Violence against Children in Times of Crisis - A new social contract centered on children is needed to build back better from the pandemic

New York, 22 September 2021 – The office of the Special Representative joined the Permanent Missions of the Republic of Bulgaria, Jamaica, and Luxembourg to the United Nations in New York, the European Union, and the United Nations Office on Drugs and Crime in a high-level side event to discuss the causes and impact of "Violence against Children in Times of Crisis".

The event aimed to draw attention to the increased risks of violence against children in times of crisis, explore ways to strengthen systems of protection, and advocate for an inclusive, resilient, and sustainable recovery with children at its centre.

Child representatives of the Children Advisory Committees shared their experiences of how the pandemic has affected children, underlining the impact of isolation and lack of support to child victims of violence and the constraints created by multiple socio-economic factors during the crisis proposing the development of policies and actions to prevent and respond to violence created with meaningful participation of children.

Government representatives from different regions stressed how the economic, geopolitical, and climate crisis, and most recently, the global health emergency increased the vulnerability of children and the systems designed to support them. The pandemic mounted the risks of violence against children both at home and online and exacerbated inequalities, poverty, and exclusion, but opened the door for a paradigm shift.     

"As the world begins to emerge from the pandemic, the 'building back better' phase must be seen as an opportunity to build a new social contract, that is not only adult-centered but also child-centered, that paved the way for more resilient economies and human capital development. In times of crisis, cooperation, multilateralism, strong partnerships and wide mobilization of all key stakeholders at local, national, regional and global levels are needed more than ever.  " said SRSG Maalla M'jid.

Government high-level officials and representatives from Regional Organizations responded to the Special Representative’s call and concurred that there is an urgent need to strengthen resilient child protection and child justice systems.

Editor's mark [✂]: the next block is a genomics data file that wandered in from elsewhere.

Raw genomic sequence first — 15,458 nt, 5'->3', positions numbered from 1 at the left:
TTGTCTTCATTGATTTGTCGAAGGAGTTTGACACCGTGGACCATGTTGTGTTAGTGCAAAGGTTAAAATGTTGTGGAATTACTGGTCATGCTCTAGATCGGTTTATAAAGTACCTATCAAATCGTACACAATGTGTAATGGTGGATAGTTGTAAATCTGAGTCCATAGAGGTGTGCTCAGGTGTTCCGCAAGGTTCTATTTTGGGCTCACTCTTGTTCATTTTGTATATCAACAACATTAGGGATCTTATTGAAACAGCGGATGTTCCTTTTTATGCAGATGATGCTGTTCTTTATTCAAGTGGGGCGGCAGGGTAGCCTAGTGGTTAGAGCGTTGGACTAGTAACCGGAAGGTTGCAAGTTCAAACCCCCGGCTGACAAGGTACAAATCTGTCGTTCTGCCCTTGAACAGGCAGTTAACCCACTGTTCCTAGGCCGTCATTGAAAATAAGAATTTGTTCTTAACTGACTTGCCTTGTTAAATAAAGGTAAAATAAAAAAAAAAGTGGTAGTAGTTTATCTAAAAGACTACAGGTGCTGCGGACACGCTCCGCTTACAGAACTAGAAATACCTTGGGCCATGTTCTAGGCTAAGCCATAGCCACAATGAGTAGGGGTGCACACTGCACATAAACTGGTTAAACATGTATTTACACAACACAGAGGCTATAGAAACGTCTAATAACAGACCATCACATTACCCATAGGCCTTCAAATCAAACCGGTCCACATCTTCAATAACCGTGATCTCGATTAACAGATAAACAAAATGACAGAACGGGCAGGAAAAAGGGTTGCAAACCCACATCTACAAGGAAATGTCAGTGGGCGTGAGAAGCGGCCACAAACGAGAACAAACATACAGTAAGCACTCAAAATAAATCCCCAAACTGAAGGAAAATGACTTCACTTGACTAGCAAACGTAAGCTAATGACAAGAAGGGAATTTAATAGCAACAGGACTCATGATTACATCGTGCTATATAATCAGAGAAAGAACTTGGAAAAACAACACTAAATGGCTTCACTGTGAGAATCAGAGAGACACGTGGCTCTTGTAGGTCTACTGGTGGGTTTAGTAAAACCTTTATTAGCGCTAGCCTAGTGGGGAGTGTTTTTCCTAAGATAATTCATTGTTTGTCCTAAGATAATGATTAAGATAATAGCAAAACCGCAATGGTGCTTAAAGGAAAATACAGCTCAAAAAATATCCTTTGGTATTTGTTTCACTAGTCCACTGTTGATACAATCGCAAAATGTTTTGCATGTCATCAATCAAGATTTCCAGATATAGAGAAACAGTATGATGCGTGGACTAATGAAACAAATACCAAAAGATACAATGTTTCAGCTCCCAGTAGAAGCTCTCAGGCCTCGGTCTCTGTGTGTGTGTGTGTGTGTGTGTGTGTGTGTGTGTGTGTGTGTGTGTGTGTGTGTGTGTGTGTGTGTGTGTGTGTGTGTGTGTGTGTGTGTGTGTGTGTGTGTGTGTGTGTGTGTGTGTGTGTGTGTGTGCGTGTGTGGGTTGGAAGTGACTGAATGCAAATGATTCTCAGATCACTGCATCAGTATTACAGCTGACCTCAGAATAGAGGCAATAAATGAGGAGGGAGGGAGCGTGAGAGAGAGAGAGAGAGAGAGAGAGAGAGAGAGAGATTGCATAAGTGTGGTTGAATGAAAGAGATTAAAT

The Minister of Foreign Affairs of Bulgaria, recognized the impact of the crisis management measures of the pandemic on the violence against children and addressed the promising practices the Bulgaria government deploy to ensure an inclusive, resilient, and safe recovery and the commitment to the protection of children.

"We stand ready to cooperate with all governments, international organizations, human rights organizations, and media. The joint efforts are essential precondition for the successful eradication of all forms of violence against children, especially in these times of crisis and emergencies. Only together we can build a better world where no one is left behind." stressed Mr. Svetlan Stoev.

Accelerating progress towards the SDGs requires an integrated, multisectoral, and coherent national development agenda of the member states and the collective actions of the international community to build an empowering environment where every child can thrive in a violence-free life.

The European Union proposed concrete initiatives from financial programs to legislative and policy actions on effectively combatting the violence against children.

"Our commitment to protect and fulfill children's rights is universal. Through our development and cooperation policies, as well as our humanitarian work, we help improve the protection of children across the world." stressed Ms. Dubravka Šuica, Vice-President for Democracy and Demography of European Commission.

The Minister of Foreign and European Affairs of Luxembourg, addressed the impact of the pandemic on the health and wellbeing of children and demonstrated how the government could transform commitment into concrete actions to end violence against children.

"A multisectoral development agenda is key to addressing the underlying factors, such as poverty, inequalities, and gender discrimination, which may increase children's overall vulnerabilities, including the risk of violence against children. A crucial element to address key drivers of violence and achieve the 2030 agenda is to engage children in national planning and monitoring process." said Mr. Jean Asselborn.

Ms. Kamina Johnson Smith, Minister of Foreign Affairs and Foreign Trade of Jamaica, underscored that the wellbeing and protection of children, as well as the prevention of violence against children remain a matter of priority for Jamaica and showcased their commitment to supporting the children through integrated and multisectoral approach.

Panelists committed to work on strengthening services for children that should always be reflected in national development plans and economic recovery plans, maximizing coverage and impact for all children.

Watch the recording of this event here.